• ENGL 224: Literature of the Vietnam War
    This course examines the Vietnam War as refracted through various literary genres. The readings for the course include Graham Greene's The Quiet American, Tim O'Brien's The Things They Carried, and Truong Nhu Tang's Vietcong Memoir. (Meets GEC Cultural Diversity Requirement.)
    Cross-listed as: AMER 224, ASIA 224
  • ENGL 225: Remixes in a Post-Burroughs World
    This .5-credit seminar will explore the legacy of cut-ups, remix, and avant-culture strategies connected to the legacy of William S. Burroughs (1914-1997) and his collaborators. While the course will pay particular attention to the outsized influence of Burroughs in contemporary aesthetics, we will freely investigate cut-ups, mash-ups, remixes, dj culture, user-generated content, conceptual literature, crowdsourcing, social media, and related strategies in publishing and aesthetics that together produce a collaborative critique of Romantic definitions of authorship and genius. In these domains, we will cover everything from Girl Talk to "Auto-Tune the News" to _Star Wars: Uncut_ to what's happening tomorrow, all through the lens of user-based textual interventions. Lecture, discussion, and appropriation-based responses in hard copy and digital forms. No prerequisites. Course begins on the first day of classes after mid-semester break.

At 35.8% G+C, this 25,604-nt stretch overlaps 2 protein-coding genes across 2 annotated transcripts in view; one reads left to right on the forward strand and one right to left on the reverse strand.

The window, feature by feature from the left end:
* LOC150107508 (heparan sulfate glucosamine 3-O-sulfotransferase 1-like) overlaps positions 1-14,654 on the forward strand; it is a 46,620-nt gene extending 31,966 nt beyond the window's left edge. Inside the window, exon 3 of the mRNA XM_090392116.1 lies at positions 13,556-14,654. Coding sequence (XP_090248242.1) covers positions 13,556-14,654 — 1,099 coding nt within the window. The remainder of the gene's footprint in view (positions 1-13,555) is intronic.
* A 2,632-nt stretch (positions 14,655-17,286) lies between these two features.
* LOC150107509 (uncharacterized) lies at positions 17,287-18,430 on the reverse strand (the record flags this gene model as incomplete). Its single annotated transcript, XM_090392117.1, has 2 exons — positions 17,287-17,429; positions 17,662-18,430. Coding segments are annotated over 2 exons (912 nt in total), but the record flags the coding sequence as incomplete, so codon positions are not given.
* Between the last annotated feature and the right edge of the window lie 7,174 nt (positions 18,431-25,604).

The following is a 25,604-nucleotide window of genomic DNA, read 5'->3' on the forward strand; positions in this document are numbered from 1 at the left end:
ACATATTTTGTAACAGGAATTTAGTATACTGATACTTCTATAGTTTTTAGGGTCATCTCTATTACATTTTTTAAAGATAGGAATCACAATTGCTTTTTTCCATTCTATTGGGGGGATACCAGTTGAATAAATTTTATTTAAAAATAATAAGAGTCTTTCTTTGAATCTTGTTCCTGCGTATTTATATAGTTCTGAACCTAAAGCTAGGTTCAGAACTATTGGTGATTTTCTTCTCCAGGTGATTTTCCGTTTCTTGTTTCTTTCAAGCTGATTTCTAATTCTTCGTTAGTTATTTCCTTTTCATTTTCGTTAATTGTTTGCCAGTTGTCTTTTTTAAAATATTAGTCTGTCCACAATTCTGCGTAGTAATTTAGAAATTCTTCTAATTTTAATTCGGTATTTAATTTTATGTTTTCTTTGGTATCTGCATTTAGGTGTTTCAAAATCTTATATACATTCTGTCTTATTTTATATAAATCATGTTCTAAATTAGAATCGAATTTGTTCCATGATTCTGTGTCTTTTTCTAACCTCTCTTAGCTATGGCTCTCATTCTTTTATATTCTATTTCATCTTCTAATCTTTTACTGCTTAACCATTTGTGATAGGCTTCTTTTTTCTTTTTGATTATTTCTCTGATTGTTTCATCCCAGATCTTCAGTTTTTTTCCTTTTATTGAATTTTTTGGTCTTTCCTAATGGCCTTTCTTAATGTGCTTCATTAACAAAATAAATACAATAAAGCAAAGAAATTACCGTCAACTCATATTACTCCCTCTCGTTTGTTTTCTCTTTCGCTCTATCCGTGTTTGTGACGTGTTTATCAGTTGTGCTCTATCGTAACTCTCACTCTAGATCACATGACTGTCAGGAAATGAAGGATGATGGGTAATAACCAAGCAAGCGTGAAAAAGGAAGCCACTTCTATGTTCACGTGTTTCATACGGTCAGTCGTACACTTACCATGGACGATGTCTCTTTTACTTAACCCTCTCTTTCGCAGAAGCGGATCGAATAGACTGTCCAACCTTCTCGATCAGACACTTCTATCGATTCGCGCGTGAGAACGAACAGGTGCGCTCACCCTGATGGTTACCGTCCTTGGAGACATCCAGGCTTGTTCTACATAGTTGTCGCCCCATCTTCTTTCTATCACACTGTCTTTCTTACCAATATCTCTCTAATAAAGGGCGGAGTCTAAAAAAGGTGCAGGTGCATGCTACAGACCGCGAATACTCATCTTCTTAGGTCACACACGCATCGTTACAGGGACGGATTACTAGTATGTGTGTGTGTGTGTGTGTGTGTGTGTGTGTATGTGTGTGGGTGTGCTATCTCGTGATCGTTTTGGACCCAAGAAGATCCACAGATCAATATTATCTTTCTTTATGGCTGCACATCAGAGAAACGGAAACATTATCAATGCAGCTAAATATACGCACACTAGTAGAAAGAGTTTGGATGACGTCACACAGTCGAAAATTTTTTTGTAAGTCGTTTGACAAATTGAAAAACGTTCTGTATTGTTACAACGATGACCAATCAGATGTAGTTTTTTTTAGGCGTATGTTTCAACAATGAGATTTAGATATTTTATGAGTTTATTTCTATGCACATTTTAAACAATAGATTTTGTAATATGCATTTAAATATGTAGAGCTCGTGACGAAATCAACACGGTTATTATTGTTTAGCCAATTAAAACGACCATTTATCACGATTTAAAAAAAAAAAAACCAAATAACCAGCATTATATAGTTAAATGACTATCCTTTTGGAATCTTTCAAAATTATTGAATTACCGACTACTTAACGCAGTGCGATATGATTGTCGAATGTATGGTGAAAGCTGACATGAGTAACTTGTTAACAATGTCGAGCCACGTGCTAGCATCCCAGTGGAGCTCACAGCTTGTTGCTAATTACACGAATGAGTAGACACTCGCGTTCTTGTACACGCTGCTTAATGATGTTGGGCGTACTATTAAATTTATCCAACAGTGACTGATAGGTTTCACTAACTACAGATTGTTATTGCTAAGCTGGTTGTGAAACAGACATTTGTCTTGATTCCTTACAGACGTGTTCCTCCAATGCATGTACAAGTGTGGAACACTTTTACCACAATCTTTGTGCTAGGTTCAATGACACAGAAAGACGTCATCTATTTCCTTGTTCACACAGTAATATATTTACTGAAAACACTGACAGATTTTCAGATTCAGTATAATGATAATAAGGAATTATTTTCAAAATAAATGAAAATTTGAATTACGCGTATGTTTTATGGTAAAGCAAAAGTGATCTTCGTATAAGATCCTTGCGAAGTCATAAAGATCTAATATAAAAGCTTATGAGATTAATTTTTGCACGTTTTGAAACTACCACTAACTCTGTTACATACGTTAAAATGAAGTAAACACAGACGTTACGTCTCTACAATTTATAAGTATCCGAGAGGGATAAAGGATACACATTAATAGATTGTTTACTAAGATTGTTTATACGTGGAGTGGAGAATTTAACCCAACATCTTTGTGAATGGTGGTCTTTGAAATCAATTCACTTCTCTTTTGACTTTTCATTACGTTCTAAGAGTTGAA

• ENGL 226: Introduction to Virtual Reality
    (Introduction to Virtual Reality: Culture and Technology). In recent years, virtual reality technology has made major advances, making it possible to do things and go places that were previously impossible. In this course, we?ll explore?through readings, discussion, and experiential learning in the Lake Forest College Virtual Space?some of VR experiences in areas including gaming, science, art, research, education, storytelling, and socializing. We'll look at the way culture has thought about VR in the last few decades in novels by authors such as William Gibson, Neal Stephenson, and Ernest Cline, and in film and television programs like Strange Days, eXistenZ, and Black Mirror. In all cases, we will focus on the way narrative storytelling is impacted by virtual culture. This class will give us a chance to think together about how space works differently in VR, how "real" VR experiences are and what the future of VR might hold. No prerequisites.